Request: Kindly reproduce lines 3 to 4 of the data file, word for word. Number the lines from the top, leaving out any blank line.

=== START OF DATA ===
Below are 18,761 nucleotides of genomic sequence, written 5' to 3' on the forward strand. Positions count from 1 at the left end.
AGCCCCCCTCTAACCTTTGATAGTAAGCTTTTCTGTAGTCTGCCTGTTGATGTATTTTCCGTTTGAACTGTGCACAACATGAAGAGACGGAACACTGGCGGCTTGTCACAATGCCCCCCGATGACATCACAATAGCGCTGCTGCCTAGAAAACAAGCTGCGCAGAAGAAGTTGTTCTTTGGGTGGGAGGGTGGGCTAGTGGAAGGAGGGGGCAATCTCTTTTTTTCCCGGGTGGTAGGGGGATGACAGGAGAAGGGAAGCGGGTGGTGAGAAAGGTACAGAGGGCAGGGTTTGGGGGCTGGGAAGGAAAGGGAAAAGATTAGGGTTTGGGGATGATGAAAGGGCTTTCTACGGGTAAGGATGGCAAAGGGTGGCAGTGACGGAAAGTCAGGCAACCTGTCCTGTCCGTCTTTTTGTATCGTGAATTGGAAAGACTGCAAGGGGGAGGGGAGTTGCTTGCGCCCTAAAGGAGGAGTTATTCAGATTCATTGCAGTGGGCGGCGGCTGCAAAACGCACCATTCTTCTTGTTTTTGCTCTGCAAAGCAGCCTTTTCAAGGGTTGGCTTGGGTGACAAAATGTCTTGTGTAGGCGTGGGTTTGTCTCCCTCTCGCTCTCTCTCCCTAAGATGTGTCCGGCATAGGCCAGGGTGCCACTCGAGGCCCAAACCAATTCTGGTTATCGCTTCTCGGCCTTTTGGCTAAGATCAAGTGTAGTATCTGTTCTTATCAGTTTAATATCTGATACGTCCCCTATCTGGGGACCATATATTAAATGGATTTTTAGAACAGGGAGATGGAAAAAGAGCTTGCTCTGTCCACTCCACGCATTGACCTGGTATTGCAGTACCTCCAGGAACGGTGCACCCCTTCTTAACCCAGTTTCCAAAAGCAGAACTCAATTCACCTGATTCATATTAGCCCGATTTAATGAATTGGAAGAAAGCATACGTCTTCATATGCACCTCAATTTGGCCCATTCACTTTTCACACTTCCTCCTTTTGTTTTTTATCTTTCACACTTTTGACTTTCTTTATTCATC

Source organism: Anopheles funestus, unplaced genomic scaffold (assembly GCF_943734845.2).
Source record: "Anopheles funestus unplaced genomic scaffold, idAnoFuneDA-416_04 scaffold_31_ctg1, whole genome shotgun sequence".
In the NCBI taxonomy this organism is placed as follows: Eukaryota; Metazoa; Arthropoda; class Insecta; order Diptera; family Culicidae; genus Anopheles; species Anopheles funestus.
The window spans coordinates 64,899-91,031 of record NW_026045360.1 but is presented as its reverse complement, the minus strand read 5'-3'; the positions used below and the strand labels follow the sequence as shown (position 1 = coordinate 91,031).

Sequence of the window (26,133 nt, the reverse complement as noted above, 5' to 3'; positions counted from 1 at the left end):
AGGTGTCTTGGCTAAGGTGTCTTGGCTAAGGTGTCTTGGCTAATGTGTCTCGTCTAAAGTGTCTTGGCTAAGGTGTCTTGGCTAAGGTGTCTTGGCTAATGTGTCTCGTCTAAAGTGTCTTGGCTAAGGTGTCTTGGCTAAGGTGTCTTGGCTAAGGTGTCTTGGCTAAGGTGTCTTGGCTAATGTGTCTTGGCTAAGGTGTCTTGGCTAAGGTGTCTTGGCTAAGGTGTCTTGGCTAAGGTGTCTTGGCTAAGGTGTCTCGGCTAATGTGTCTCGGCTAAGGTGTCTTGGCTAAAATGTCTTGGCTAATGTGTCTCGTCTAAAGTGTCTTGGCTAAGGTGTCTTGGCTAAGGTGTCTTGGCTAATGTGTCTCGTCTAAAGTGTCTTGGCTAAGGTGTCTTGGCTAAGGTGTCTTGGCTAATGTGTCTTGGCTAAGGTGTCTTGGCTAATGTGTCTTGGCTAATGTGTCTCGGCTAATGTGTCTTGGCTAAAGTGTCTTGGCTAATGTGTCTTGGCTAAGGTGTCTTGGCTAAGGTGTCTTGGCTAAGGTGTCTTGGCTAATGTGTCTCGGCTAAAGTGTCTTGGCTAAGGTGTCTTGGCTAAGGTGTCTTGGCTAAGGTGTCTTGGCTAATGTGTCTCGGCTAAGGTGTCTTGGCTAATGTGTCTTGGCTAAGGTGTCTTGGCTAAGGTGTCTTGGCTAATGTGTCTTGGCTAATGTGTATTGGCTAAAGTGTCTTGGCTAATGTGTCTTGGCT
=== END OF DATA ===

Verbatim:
Source organism: Anopheles funestus, unplaced genomic scaffold (assembly GCF_943734845.2).
Source record: "Anopheles funestus unplaced genomic scaffold, idAnoFuneDA-416_04 scaffold_31_ctg1, whole genome shotgun sequence".